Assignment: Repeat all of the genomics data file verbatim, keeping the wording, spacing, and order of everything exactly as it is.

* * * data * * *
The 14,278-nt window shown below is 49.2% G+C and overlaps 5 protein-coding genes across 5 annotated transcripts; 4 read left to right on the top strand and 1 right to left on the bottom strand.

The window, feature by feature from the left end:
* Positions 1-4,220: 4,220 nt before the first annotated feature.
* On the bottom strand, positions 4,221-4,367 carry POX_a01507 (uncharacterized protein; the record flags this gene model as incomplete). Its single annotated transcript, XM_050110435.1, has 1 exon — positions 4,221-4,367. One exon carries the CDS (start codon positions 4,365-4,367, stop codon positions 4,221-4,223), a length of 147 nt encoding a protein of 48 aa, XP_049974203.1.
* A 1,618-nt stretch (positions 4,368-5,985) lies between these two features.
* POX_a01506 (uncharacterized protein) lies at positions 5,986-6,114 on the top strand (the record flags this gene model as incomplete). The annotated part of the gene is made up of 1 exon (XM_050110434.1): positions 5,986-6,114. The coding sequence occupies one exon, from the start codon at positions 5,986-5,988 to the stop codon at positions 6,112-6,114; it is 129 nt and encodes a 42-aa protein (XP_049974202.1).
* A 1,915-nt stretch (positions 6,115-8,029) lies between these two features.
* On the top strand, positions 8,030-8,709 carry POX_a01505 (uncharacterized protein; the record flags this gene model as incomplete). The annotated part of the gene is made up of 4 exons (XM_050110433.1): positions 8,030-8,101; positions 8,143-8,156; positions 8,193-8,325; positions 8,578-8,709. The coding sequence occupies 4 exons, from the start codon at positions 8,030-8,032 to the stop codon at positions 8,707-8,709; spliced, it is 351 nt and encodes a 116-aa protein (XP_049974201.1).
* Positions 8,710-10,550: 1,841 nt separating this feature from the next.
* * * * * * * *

The 14,278-nt window shown below is 49.2% G+C and overlaps 5 protein-coding genes across 5 annotated transcripts; 4 read left to right on the top strand and 1 right to left on the bottom strand.

The window, feature by feature from the left end:
* Positions 1-4,220: 4,220 nt before the first annotated feature.
* On the bottom strand, positions 4,221-4,367 carry POX_a01507 (uncharacterized protein; the record flags this gene model as incomplete). Its single annotated transcript, XM_050110435.1, has 1 exon — positions 4,221-4,367. One exon carries the CDS (start codon positions 4,365-4,367, stop codon positions 4,221-4,223), a length of 147 nt encoding a protein of 48 aa, XP_049974203.1.
* A 1,618-nt stretch (positions 4,368-5,985) lies between these two features.
* POX_a01506 (uncharacterized protein) lies at positions 5,986-6,114 on the top strand (the record flags this gene model as incomplete). The annotated part of the gene is made up of 1 exon (XM_050110434.1): positions 5,986-6,114. The coding sequence occupies one exon, from the start codon at positions 5,986-5,988 to the stop codon at positions 6,112-6,114; it is 129 nt and encodes a 42-aa protein (XP_049974202.1).
* A 1,915-nt stretch (positions 6,115-8,029) lies between these two features.
* On the top strand, positions 8,030-8,709 carry POX_a01505 (uncharacterized protein; the record flags this gene model as incomplete). The annotated part of the gene is made up of 4 exons (XM_050110433.1): positions 8,030-8,101; positions 8,143-8,156; positions 8,193-8,325; positions 8,578-8,709. The coding sequence occupies 4 exons, from the start codon at positions 8,030-8,032 to the stop codon at positions 8,707-8,709; spliced, it is 351 nt and encodes a 116-aa protein (XP_049974201.1).
* Positions 8,710-10,550: 1,841 nt separating this feature from the next.